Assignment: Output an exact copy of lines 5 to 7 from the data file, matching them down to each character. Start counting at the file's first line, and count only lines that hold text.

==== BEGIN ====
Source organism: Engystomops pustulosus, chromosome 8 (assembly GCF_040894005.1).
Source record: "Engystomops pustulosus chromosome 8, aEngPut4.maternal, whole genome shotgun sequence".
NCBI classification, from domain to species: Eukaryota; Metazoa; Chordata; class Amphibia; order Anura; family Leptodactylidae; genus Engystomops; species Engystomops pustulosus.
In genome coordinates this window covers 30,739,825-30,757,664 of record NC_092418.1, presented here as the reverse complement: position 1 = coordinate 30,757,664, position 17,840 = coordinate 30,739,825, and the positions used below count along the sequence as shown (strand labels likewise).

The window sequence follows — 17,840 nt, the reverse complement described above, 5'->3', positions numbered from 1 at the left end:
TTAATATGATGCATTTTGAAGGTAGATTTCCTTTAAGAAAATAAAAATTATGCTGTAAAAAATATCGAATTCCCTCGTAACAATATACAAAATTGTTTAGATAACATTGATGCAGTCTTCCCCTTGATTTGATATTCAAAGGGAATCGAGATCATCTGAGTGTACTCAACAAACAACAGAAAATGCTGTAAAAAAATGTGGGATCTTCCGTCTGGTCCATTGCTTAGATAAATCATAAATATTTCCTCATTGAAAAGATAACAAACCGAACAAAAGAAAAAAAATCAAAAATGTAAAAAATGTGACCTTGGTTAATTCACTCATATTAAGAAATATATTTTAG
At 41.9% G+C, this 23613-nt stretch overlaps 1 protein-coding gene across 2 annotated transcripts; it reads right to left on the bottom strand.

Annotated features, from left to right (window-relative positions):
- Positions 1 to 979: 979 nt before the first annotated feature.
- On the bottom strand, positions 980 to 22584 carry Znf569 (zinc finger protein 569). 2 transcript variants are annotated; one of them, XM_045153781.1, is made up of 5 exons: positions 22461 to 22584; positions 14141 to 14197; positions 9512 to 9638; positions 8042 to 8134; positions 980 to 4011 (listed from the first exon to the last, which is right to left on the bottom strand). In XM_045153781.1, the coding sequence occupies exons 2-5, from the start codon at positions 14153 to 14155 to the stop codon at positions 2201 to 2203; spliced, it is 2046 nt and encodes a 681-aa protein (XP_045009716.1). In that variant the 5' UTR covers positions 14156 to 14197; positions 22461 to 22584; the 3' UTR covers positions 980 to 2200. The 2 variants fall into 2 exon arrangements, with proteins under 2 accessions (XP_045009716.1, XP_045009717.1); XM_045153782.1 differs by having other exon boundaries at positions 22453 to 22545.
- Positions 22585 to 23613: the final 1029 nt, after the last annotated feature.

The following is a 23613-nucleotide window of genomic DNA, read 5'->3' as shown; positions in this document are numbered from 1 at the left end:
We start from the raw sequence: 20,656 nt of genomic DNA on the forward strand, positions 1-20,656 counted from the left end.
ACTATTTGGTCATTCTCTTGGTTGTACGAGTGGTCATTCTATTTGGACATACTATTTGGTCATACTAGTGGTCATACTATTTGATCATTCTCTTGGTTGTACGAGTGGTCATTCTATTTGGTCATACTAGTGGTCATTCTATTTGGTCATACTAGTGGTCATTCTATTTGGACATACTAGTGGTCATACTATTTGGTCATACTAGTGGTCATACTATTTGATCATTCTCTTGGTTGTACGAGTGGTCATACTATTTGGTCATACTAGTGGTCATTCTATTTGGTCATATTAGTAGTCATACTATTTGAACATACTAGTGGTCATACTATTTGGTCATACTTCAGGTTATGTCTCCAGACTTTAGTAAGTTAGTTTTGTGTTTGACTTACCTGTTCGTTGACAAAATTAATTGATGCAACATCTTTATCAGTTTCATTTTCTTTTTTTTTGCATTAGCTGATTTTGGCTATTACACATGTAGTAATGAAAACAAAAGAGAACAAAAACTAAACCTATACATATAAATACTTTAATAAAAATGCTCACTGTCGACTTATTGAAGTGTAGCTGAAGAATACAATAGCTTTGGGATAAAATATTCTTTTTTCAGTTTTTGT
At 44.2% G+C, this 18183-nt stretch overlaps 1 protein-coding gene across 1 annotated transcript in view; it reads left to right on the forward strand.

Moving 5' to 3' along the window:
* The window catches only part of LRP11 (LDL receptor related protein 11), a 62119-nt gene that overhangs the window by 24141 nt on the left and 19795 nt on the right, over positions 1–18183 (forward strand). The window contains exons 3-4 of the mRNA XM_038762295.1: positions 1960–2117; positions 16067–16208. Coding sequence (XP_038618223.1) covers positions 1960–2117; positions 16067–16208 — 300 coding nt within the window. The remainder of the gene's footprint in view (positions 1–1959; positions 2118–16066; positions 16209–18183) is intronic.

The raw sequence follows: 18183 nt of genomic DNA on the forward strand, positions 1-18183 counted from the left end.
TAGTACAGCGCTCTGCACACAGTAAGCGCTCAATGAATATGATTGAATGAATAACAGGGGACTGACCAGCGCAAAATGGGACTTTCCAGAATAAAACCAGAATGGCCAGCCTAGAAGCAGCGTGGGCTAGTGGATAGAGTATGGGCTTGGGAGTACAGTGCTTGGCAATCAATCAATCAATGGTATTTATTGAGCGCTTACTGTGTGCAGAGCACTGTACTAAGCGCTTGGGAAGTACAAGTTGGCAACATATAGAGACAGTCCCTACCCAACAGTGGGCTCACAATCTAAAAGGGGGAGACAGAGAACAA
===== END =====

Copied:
The window sequence follows — 17,840 nt, the reverse complement described above, 5'->3', positions numbered from 1 at the left end:
TTAATATGATGCATTTTGAAGGTAGATTTCCTTTAAGAAAATAAAAATTATGCTGTAAAAAATATCGAATTCCCTCGTAACAATATACAAAATTGTTTAGATAACATTGATGCAGTCTTCCCCTTGATTTGATATTCAAAGGGAATCGAGATCATCTGAGTGTACTCAACAAACAACAGAAAATGCTGTAAAAAAATGTGGGATCTTCCGTCTGGTCCATTGCTTAGATAAATCATAAATATTTCCTCATTGAAAAGATAACAAACCGAACAAAAGAAAAAAAATCAAAAATGTAAAAAATGTGACCTTGGTTAATTCACTCATATTAAGAAATATATTTTAG
At 41.9% G+C, this 23613-nt stretch overlaps 1 protein-coding gene across 2 annotated transcripts; it reads right to left on the bottom strand.